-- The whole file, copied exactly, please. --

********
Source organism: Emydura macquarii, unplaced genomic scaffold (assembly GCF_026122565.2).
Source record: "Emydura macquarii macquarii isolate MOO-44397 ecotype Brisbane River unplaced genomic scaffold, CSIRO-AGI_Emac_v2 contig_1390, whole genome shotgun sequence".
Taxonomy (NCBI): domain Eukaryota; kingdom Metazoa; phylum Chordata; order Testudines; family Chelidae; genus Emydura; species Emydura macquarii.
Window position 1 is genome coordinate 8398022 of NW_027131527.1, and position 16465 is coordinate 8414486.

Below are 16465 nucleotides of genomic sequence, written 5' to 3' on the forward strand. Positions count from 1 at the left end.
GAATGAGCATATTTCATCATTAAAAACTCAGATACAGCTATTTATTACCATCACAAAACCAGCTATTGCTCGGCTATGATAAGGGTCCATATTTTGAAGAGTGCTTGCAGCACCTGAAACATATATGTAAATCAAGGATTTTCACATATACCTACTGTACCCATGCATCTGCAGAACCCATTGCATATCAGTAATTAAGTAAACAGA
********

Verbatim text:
Source organism: Emydura macquarii, unplaced genomic scaffold (assembly GCF_026122565.2).
Source record: "Emydura macquarii macquarii isolate MOO-44397 ecotype Brisbane River unplaced genomic scaffold, CSIRO-AGI_Emac_v2 contig_1390, whole genome shotgun sequence".
Taxonomy (NCBI): domain Eukaryota; kingdom Metazoa; phylum Chordata; order Testudines; family Chelidae; genus Emydura; species Emydura macquarii.
Window position 1 is genome coordinate 8398022 of NW_027131527.1, and position 16465 is coordinate 8414486.

Below are 16465 nucleotides of genomic sequence, written 5' to 3' on the forward strand. Positions count from 1 at the left end.
GAATGAGCATATTTCATCATTAAAAACTCAGATACAGCTATTTATTACCATCACAAAACCAGCTATTGCTCGGCTATGATAAGGGTCCATATTTTGAAGAGTGCTTGCAGCACCTGAAACATATATGTAAATCAAGGATTTTCACATATACCTACTGTACCCATGCATCTGCAGAACCCATTGCATATCAGTAATTAAGTAAACAGA